Tue | Mar 28, 2017

Doctor's Appointment | Children learn what they live

Published:Wednesday | March 1, 2017 | 3:00 AM
Dr. Sara Lawrence and Dr. Carolyn Johnson take a quick break from their discussions on Adverse Childhood Experiences (ACEs), while on set of the Dr's Appointment TV Show
The experiences of children today are significantly different from those children 20 years or so would have had.
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When you reflect on your childhood, what do you remember? Are there positive memories or encounters that you simply wish to forget? And have you ever considered the kind of effects they may be having on your life as an adult? Your childhood experiences matter.

In this week's episode, we explored Adverse Childhood Experiences (ACEs) and the role they play in shaping the realities of children who eventually become adults.

The Centre for Disease Control (CDC) explains that childhood experiences, both positive and negative, have tremendous impact on the likelihood of future violence, victimisation and perpetration, as well as the quality of health and opportunities. Adverse or unfavourable experiences range from the various kinds of abuse that is, physical, emotional, psychological to general neglect. They also capture instances where children are exposed to environments with negative adult interactions, such as community and domestic violence, drug usage as well as separation from primary caregivers.

These markers are derived from one of the largest investigations into experiences of abuse and neglect and their correlation to mental or emotional health in adulthood, noted the Kaiser Permanent Adverse Childhood Experiences Study. The American study tallies scores based on doses of bad experiences.

Jamerican paediatrician, Dr Burke Harris, an advocate of ACEs research findings and its approaches to child care, was invited by the CDA to Jamaica last April. Dr Burke Harris offered intriguing furtherance of the critical link between exposure to ACEs and life-threatening illnesses, such as heart disease, diabetes, lung cancer and other adulthood diseases.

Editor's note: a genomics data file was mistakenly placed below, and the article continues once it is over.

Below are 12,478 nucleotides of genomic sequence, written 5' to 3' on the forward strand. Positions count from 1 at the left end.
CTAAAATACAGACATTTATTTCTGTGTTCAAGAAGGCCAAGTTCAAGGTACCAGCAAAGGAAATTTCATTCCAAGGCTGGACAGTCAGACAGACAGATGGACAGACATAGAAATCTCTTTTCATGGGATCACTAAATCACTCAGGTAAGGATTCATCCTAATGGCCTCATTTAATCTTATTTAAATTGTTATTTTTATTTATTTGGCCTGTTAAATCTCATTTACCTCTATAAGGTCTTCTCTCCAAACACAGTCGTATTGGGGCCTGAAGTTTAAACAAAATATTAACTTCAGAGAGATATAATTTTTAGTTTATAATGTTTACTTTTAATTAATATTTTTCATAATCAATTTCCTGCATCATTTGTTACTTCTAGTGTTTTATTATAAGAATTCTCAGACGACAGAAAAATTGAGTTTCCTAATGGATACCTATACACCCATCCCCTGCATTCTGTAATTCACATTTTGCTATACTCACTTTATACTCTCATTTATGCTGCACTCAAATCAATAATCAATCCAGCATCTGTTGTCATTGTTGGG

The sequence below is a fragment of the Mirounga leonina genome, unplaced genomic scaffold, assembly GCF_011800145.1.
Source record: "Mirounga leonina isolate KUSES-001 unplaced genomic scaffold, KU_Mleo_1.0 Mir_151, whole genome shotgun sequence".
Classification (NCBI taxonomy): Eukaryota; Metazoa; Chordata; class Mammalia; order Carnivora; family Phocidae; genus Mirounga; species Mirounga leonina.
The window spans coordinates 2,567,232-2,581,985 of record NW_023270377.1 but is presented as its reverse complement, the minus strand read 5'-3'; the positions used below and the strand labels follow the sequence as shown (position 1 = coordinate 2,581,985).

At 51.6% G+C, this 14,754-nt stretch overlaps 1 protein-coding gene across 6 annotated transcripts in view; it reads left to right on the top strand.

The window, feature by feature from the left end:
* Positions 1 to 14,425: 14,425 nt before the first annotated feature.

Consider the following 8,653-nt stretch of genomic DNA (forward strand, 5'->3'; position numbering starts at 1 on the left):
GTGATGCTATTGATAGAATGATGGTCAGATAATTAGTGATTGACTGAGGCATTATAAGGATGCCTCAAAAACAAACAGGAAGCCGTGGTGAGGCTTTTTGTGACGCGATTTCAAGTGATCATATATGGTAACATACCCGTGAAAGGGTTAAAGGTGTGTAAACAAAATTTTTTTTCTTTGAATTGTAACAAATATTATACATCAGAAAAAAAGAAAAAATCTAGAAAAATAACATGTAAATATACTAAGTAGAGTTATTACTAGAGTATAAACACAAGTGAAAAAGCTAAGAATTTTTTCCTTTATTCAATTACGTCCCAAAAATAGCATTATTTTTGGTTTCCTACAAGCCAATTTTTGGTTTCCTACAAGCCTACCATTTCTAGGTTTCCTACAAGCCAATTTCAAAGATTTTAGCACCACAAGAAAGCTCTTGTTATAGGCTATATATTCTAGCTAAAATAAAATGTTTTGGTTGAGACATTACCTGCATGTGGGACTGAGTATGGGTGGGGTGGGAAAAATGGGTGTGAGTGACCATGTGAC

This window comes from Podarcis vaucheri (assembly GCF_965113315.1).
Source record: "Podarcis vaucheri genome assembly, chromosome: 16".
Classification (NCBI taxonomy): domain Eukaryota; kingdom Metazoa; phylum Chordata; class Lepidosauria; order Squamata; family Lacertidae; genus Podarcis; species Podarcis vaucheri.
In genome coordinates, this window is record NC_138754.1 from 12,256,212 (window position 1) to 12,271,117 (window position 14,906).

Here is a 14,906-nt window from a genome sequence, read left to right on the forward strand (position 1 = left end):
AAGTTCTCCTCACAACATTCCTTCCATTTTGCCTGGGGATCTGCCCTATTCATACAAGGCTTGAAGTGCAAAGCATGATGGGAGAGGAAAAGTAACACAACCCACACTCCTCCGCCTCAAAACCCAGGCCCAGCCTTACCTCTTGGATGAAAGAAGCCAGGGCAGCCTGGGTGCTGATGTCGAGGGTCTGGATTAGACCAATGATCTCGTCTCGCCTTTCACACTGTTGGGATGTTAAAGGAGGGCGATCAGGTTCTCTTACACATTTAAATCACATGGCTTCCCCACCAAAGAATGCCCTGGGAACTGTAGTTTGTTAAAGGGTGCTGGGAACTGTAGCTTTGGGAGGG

CHANGE OF CONTEXT AND CULTURE

Based on this premise, Dr. Carolyn Pinnock Jackson, director of 'Caribbean Tots to Teens' and special guest on Dr's Appointment, noted that an important factor to consider in this discussion is the change of context and culture.

The experiences of children today are significantly different from those children 20 years or so would have had. This primarily has to do with more unstable family situations, and the onset of heavy technology use and widespread social media that expose children to graphic content.

However, she said the study created a framework that may be contextualised to assist with interventions into the lives of high-risk children, along with their parents upon detection of ACEs.

Despite training as a surgeon, Dr Pinnock Jackson was drawn to the relationship between children's encounters and physical manifestations of irregular bowel movements, abdominal pains among other issues.

While working at the Bustamante Hospital for Children, an informal study of 60 cases that had passed through the ranks of general practitioners and pediatricians, and the surgical clinic was done. The findings suggested the overwhelming cause was psychological.

Dr. Pinnock Jackson also suggested that physiological changes tend to occur in boys and girls who have lived through adverse events. This increases the risk of poor choices and concerning behaviours in adulthood. Nonetheless, there was no designated space to refer such cases to for specialised assistance.

'Caribbean Tots to Teens' was created to fill that gap in treatment, focusing on the whole person rather than just physical presentations of ill health. It incorporates the entire family where possible, exposing them to psychologists, counsellors and life coaches.

Although it is not possible to prevent negative experiences during childhood altogether, there are ways of controlling the impact and ensuring scars are minimal or non-existent. Dr. Pinnock Jackson suggested that expanding the ways children are raised, nurtured and taught life lessons is the way to change the future.

Children learn what they live, and childhood moments often determine the kind of adult they become.

They require open discussions, trust, stability, and positivity as they are sensitive and responsive to their immediate environments and various relationships.

- Join us for your next Doctor's Appointment on Sunday on TVJ at 5:30 p.m. when we look explore pros and cons of drinking cow's milk. We invite you to share your feedback on our facebook page @DoctorsAppt & our Instagram page @doctors_appt.